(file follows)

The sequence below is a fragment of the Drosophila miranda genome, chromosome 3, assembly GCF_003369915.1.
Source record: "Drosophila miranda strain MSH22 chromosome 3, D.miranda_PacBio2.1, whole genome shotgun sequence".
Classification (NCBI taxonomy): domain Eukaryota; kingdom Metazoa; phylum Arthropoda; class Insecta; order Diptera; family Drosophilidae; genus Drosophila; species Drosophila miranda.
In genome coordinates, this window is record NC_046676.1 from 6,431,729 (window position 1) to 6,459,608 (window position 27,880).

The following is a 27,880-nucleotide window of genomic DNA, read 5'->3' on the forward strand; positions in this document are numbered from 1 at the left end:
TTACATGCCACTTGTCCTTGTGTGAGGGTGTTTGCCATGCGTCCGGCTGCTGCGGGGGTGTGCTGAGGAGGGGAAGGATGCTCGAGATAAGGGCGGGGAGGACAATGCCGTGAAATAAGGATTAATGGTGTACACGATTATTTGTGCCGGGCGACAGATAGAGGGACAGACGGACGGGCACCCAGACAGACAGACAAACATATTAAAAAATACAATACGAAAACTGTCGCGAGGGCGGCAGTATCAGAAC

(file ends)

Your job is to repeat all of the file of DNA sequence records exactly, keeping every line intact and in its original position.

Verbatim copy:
The sequence below is a fragment of the Drosophila miranda genome, chromosome 3, assembly GCF_003369915.1.
Source record: "Drosophila miranda strain MSH22 chromosome 3, D.miranda_PacBio2.1, whole genome shotgun sequence".
Classification (NCBI taxonomy): domain Eukaryota; kingdom Metazoa; phylum Arthropoda; class Insecta; order Diptera; family Drosophilidae; genus Drosophila; species Drosophila miranda.
In genome coordinates, this window is record NC_046676.1 from 6,431,729 (window position 1) to 6,459,608 (window position 27,880).

The following is a 27,880-nucleotide window of genomic DNA, read 5'->3' on the forward strand; positions in this document are numbered from 1 at the left end:
TTACATGCCACTTGTCCTTGTGTGAGGGTGTTTGCCATGCGTCCGGCTGCTGCGGGGGTGTGCTGAGGAGGGGAAGGATGCTCGAGATAAGGGCGGGGAGGACAATGCCGTGAAATAAGGATTAATGGTGTACACGATTATTTGTGCCGGGCGACAGATAGAGGGACAGACGGACGGGCACCCAGACAGACAGACAAACATATTAAAAAATACAATACGAAAACTGTCGCGAGGGCGGCAGTATCAGAAC